‘Part of history’: revolt stops removal of council meetings from YouTube
- Credit: Norfolk Conservatives
Calls to remove council meetings from YouTube have been rejected following demands to preserve them as a “historic record”.
Council meetings are being held virtually during the pandemic, with councillors meeting on Zoom or Microsoft Teams and broadcast to the public live on YouTube.
The move has increased public engagement with local authorities with more residents watching live streams of meetings or viewing uploaded recordings on the site.
Broadland Council put forward a proposal to remove the videos from YouTube after minutes from the respective meetings were published on its website.
Speaking at a meeting held on Thursday, September 24, Shaun Vincent, council leader, said: “It’s important that the council and all of its committee meetings are available to the public. The policy before us is trying to ensure the appropriate management of these videos and also the ability to do some housekeeping as far as just keeping them up to date and relevant rather than just having a list of old meetings on there.”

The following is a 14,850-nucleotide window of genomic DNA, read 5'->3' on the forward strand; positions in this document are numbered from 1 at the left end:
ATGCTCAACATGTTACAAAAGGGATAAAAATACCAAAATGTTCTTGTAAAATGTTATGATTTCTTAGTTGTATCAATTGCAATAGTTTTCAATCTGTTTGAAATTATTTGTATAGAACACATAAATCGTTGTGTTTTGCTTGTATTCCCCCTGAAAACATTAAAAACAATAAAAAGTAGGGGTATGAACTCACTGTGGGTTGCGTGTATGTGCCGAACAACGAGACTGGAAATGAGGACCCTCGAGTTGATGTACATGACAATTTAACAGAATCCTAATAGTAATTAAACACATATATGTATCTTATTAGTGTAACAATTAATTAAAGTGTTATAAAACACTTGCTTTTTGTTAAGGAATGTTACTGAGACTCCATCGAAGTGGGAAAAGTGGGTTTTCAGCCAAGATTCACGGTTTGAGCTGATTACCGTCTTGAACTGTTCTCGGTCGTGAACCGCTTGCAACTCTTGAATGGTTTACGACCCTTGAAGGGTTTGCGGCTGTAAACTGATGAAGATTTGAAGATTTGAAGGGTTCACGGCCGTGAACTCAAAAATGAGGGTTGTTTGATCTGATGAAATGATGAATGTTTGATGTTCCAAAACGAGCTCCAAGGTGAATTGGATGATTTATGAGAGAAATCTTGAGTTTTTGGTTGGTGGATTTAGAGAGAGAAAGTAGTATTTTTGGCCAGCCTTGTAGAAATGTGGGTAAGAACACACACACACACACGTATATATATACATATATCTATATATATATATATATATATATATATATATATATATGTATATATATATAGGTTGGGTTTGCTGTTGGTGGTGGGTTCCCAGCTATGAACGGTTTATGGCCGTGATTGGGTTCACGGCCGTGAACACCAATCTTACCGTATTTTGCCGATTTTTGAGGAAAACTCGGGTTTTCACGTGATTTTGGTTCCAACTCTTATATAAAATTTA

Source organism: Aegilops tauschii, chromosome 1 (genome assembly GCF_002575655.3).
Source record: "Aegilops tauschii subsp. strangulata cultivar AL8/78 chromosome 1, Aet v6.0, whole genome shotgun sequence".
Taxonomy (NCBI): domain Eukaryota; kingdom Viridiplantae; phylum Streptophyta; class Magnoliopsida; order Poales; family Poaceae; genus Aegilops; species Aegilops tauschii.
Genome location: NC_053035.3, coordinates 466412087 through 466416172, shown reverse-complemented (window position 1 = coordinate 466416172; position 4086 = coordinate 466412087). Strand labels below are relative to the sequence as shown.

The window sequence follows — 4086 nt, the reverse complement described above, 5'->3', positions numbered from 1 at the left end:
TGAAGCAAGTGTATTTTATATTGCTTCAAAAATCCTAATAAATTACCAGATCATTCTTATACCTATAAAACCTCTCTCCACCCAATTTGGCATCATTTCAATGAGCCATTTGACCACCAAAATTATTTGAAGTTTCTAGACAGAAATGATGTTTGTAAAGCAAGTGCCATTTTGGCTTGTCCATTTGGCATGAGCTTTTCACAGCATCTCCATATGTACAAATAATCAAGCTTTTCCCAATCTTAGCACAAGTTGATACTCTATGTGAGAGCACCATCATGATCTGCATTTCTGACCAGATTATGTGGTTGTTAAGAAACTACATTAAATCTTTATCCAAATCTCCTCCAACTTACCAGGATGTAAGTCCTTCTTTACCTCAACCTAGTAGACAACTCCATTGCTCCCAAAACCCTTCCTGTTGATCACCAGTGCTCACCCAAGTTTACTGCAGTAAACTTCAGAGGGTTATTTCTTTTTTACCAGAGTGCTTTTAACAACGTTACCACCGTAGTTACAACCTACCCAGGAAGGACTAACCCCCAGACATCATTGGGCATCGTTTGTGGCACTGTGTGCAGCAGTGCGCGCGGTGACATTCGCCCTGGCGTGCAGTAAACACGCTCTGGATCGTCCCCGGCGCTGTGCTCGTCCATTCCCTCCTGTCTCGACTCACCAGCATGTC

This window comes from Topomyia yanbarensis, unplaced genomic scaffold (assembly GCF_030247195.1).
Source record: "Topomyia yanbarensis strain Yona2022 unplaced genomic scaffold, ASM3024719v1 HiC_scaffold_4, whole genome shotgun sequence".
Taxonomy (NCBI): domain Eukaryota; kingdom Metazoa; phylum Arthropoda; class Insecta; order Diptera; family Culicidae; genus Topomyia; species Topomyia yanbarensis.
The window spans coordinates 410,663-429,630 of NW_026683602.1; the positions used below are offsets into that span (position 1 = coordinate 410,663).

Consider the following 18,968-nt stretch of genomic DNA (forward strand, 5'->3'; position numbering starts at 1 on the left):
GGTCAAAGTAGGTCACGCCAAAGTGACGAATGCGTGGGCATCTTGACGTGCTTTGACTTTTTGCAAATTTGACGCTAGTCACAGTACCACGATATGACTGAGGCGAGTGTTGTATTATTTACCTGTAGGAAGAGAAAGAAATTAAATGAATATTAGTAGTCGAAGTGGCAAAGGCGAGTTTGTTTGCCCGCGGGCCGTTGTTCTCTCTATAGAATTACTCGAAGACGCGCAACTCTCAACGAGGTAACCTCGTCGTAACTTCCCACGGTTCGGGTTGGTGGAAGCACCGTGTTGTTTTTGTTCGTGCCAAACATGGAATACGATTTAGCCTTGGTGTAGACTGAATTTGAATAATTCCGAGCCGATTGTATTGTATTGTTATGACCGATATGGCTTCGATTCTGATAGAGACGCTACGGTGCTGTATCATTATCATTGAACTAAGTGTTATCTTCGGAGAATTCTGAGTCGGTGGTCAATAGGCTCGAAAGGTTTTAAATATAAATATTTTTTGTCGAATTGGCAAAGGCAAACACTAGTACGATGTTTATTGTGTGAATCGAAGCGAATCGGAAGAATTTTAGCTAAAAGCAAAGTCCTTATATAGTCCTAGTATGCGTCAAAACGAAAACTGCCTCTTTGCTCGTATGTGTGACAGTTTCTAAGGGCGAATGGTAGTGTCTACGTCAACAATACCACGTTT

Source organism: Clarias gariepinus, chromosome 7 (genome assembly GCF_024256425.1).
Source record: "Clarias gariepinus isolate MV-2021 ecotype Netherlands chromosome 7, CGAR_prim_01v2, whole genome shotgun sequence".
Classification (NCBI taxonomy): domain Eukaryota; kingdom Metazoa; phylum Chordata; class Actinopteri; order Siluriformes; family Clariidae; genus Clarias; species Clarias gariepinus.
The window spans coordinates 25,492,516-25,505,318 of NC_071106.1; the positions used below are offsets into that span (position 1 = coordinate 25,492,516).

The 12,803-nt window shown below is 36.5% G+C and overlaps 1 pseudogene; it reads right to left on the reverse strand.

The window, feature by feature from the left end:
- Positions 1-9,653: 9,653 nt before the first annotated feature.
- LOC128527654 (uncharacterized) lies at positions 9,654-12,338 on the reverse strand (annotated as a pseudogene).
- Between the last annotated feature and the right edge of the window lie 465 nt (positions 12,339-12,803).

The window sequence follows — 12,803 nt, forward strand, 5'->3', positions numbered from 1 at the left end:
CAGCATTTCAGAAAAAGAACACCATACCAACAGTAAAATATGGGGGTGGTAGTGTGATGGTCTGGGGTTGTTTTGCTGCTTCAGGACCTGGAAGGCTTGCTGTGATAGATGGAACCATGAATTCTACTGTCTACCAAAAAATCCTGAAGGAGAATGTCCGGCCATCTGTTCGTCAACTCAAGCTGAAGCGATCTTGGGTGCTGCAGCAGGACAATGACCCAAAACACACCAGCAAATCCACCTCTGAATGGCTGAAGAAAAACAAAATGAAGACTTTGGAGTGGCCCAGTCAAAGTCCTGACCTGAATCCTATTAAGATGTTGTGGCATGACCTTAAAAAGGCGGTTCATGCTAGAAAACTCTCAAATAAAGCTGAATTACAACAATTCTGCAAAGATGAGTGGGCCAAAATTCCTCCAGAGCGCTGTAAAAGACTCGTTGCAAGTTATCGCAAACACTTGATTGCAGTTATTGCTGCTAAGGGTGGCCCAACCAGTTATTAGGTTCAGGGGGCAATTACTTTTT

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But councillors objected to the idea of removing the recordings and voted to reject the proposals.
Lana Hempsall, Conservative councillor, said: “I’d be really sad to see these disappear. I think the recordings should just stay.
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“This is a period of time I think we’re all going to remember and the way we’ve worked with things is quite exemplar.”
The monitoring officer Emma Hodds said public interaction had increased during the pandemic, and managing director Trevor Holden added that there was no technical reason for the videos to be removed from the website.
Conservative councillor Shelagh Gurney added: “They should be kept on Youtube for the future.
“They demonstrate a period of history which is unique.”
She said she had been contacted by students who were using the videos as part of their studies on politics and local government.
Liberal Democrat councillor Steve Riley said: “Other council’s were doing this before Covid-19 in some places - it’s highlighting the issue of transparency and I think the longer its left on the better.”
Natasha Harpley, Labour councillor, added: “There’s no reason to delete them. It would be a wise thing to keep them for good as an important historic record.”
And Ken Helly, Conservative member said: “It’s part of history - to do anything different is silly.”
Councillors voted against removing the videos on YouTube.